Sequels, prequels, reboots. These are all common things in the film industry, now more than ever. This is especially true in the horror genre. It shouldn’t come as a surprise when almost any successful genre film gets another installment. Yet, Orphan: First Kill stands out for a few reasons. In 2009 Orphan took in $78 million worldwide on a $20 million budget. That should have greenlighted a quick cash-grab sequel. However, it didn’t. Instead, we get a prequel thirteen years later. While that’s not unheard of, the fact that Isabelle Fuhrman (now in her mid-20’s) is once again playing the little orphan Esther is amusing. Granted, the character suffers from a rare hormonal disorder that stunted her physical growth and caused proportional dwarfism. The funny thing about this is that most audiences will be aware that the adult actors are wearing some serious platform shoes to make them much taller than Fuhrman and in many wider shots, it’s clear that there is an Esther stand-in. Still, the most surprising thing about Orphan: First Kill is how entertaining it actually is.
If you have seen the 2009 film, you will remember that there was a big twist in the final act. Esther wasn’t the 9-year-old Russian girl that she pretended to be. She was actually a 33-year-old woman named Leena Klammer that only looks like a child. First Kill is set in 2007, Leena lives in the Estonian psychiatric hospital, where she eventually escapes. From there, Leena takes over the identity of a missing American girl that she resembles named Esther Albright. Leena (now Esther) is brought to the wealthy Albright family which includes Allen (Rossif Sutherland), his wife Tricia (Julia Stiles) and their son Gunnar (Matthew Finlan). While the parents are thrilled to have their little girl back, Esther’s brother doesn’t seem all that thrilled.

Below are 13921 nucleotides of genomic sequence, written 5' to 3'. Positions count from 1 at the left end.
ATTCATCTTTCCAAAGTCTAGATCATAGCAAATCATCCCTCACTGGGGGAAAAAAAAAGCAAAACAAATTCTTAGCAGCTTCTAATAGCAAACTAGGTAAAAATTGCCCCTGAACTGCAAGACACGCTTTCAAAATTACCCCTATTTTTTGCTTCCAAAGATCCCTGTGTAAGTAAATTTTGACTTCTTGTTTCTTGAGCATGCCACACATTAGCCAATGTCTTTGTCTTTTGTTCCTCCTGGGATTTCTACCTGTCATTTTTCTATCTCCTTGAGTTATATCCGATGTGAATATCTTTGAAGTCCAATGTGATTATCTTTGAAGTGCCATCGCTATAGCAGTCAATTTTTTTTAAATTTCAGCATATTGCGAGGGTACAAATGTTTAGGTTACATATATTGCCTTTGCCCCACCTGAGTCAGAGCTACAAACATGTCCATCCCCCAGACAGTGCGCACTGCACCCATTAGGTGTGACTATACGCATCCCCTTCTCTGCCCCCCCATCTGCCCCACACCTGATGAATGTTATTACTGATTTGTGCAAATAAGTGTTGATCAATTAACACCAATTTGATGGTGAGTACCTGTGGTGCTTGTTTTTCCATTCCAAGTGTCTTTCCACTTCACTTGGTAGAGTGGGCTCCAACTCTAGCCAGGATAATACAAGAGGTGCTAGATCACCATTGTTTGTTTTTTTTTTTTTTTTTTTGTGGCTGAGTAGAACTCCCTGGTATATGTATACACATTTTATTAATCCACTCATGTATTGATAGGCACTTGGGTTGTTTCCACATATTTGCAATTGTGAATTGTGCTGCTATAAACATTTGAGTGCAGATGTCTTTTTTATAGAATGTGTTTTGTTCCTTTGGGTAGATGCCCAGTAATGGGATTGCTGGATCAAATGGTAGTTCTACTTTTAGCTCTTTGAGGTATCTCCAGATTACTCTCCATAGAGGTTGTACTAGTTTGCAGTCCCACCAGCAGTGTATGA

It doesn’t take long for Esther to make herself at home and claiming herself a few victims along the way, it isn’t until the twists in the narrative start coming where the fun really begins. While the surprise ending in the first film is one of the all-time best in the genre, the team behind First Kill, including writer David Coggeshall and director William Brent Bell try to one-up with their own twist. While it doesn’t have the same impact, it is still a clever direction they chose to go in. While I don’t feel we need more Orphan films, I won’t be surprised if we get them.
By: Marc Ferman